By contrast with some modern Protestants, the church has always required a summary formula and pattern of doctrine, approved by common consent, which forms the basis for a common confession of the faith. Of this, Schmauk and Benze write: “The fact is that the Scripture is the word of God extended; and the Creed is the word of God condensed; but condensed in the one way in which we can do it, viz., by a universal, churchly, scholarly, and providential human effort.” (Schmauk and Benze 2005, 31) Lutheran theologian Robert Preus describes a threefold tier of authority: scripture, confessions, and other good Christian literature. (Preus 1977, 22) In fact, the rejection of the latter two places the first in jeopardy, as the confession of the Church as community must take precedence over private interpretation.

The act of individual confession is inseparably related to the church’s confession. The Scriptures themselves contain fragments of early Christian creeds in circulation before the New Testament scriptures were written. Of this, J.N.D. Kelly writes: “…the early Church was from the start a believing, confessing church.” (Kelly 1972, 7) Herman Sasse describes the difference between the rule of faith and the rule of doctrine thusly: “Religion is not doctrine; consequently, doctrine cannot belong to the essence of Christianity; rather it must be a secondary expression of Christianity. Doctrine belongs to the church [over against the individual]. As such it is a concretization of Christianity.” (Sasse 2001, 101) [Emphasis added.] So how are we to interpret scripture, to make our faith concrete while avoiding the “private interpretation” Peter warns about? How are we to build our faith upon the foundation of the prophets and the apostles, upon the rule of faith? Through the Church, and through the confession of the Church—which is the rule of doctrine.

Schmauk and Benze describe the confession of the church as follows:

The use of Confessions, then, is clear: first, They summarize Scripture for us; secondly, They interpret it for the Church; thirdly, They bring us into agreement in the one true interpretation, and thus set up a public standard, which becomes a guard against false doctrine and practice; fourthly, and this is their most important use, They become the medium of instruction, or education, of one generation to the next, in their preservation, transmission and communication through all future ages of the one true faith of the Church. (Schmauk and Benze 2005, 21)

The first part of the Augsburg Confession concludes with these words: “…this teaching is grounded clearly on the Holy Scriptures and is not contrary or opposed to that of the universal Christian church, or even of the Roman church (in so far as the latter’s teaching is reflected in the writings of the Fathers)…” The Augustana concludes with these words: “…nothing has been received among us, [either] in doctrine or in ceremonies, that is contrary to Scripture or the church catholic.” Schlink writes, “A Confession is not the deed of an individual, but an act of consensus—Tota Scriptura and tota ecclesia belong together in the Confession. …The Confession is the voice of the whole church.” (Schlink 1961, 17) Sasse writes of Christian confession: “Here it is not an individual Christian who speaks, but rather the church of Christ.” (Sasse 2001, 103)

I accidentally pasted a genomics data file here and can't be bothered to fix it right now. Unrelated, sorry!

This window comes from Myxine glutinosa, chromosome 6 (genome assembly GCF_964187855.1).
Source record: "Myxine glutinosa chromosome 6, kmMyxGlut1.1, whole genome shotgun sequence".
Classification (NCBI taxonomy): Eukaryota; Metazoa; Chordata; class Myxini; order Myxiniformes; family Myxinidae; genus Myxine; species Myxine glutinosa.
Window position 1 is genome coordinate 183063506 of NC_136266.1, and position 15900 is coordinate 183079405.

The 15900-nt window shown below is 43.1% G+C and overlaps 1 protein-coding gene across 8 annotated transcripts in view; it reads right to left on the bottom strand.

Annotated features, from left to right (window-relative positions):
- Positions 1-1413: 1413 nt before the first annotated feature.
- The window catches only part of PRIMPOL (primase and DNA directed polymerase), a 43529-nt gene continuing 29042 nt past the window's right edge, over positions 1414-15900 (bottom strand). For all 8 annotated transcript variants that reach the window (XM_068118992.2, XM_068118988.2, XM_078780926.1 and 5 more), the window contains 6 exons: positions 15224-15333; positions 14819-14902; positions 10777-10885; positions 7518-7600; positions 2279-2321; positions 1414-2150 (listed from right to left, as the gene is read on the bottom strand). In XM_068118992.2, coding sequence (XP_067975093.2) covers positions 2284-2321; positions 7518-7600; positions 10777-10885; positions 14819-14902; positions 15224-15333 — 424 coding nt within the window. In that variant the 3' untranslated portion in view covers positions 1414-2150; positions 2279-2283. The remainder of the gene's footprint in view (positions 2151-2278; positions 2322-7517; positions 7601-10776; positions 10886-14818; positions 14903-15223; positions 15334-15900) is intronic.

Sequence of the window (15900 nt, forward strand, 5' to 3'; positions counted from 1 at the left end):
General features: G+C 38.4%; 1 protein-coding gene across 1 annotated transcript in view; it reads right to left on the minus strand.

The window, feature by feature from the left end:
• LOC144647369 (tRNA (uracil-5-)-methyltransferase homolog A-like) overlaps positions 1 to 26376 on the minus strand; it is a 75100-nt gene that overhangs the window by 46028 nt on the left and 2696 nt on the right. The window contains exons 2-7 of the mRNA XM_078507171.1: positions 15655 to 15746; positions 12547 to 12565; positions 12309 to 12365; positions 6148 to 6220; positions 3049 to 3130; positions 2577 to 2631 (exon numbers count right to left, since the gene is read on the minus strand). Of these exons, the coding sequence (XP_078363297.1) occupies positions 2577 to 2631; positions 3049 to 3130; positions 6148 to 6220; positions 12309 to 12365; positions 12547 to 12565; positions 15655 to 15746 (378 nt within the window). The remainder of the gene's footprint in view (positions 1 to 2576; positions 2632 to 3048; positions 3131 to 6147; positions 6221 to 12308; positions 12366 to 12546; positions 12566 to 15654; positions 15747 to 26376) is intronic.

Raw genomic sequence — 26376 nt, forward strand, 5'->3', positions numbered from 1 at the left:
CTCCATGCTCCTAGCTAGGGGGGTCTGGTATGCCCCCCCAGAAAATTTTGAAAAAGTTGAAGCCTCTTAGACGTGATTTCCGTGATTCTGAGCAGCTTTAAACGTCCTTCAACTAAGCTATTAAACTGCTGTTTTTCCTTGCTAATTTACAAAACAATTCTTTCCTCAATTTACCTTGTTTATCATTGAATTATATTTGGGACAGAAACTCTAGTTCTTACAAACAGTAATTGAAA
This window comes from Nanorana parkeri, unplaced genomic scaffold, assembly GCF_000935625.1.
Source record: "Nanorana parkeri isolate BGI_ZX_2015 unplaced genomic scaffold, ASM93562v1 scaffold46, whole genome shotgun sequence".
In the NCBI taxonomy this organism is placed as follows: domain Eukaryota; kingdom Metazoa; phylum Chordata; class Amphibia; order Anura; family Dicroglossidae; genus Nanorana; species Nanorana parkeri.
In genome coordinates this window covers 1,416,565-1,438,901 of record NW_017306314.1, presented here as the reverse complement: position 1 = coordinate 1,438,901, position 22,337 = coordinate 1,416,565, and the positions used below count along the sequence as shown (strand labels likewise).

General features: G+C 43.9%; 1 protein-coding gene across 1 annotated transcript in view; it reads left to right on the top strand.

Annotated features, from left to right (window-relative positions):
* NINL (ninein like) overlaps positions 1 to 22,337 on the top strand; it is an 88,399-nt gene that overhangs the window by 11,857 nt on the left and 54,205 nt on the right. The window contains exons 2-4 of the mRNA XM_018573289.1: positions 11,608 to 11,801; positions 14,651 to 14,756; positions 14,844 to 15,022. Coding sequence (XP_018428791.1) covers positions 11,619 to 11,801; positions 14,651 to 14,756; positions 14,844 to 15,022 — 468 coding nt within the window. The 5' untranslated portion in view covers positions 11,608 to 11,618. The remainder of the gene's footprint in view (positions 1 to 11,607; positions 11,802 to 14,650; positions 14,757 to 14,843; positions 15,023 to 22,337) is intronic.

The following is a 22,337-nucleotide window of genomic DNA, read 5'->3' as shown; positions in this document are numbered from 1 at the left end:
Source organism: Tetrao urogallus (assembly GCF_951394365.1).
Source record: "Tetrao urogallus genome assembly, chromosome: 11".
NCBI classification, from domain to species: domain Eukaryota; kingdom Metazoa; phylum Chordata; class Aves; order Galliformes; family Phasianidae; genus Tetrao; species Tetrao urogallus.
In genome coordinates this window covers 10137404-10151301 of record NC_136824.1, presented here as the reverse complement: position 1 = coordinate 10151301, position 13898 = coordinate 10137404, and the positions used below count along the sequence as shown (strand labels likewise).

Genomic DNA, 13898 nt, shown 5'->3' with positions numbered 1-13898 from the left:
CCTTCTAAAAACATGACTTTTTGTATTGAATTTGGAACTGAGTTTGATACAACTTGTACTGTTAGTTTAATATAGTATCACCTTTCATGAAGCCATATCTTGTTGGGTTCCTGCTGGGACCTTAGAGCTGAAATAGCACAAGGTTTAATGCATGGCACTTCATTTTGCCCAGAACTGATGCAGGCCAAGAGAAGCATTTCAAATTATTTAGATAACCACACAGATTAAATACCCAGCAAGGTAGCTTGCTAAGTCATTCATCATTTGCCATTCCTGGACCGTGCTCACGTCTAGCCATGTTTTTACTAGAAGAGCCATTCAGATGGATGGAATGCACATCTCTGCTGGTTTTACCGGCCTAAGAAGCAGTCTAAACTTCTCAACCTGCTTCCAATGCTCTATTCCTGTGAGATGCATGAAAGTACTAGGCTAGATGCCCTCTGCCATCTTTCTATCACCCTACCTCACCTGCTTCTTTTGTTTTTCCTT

The Henkel brothers, in their Historical Introduction to their translation of the German language Book of Concord, write of the necessity of Christian symbols as a defense of the faith over against error.

From the iniquity of man it could not fail that contradictory opinions should arise in the church herself proceed from external controversy to internal disquietude because the church in her temporal condition has false Christians and hypocrites in midst she was soon obliged therefore to establish Symbols for the purpose of giving evidence of her faith, of refuting false accusations, and of pernicious errors, and in accommodation to the progress of time, to new Symbols without rejecting the old, not for the purpose of establishing new doctrines but for the purpose of acknowledging anew the old Symbols,—those truths derived from the Fathers,—and of providing them with new defences against encroaching errors. (Henkel and Henkel 1854, 11)

Sasse writes more expansively on this issue:

Because Christian revelation is historical revelation all confessions look to the past. They point back to the once and there of salvation history (‘suffered under Pontius Pilate’). Thus it makes sense that their content is understood not to be new, but rather old, truth. ‘The truth has already long since been found’ stands invisibly as a preface to all confessions. Thus the [old Roman] baptismal symbol is antedated by the apostles, the ‘Constantinoplitanum’ by Nicaea and the ‘Quicunque’ by Athanasius. Thus the Augustana begins with the confirmation of the ‘decretum Nicainae synodi’ [‘the decree of the Council of Nicaea,’ AC I 1]. This is one of the most difficult stumbling blocks for modern man. He can only conceive of a confession which looks entirely to the present and, if at all possible, ignores history. (Sasse 2001, 106-107)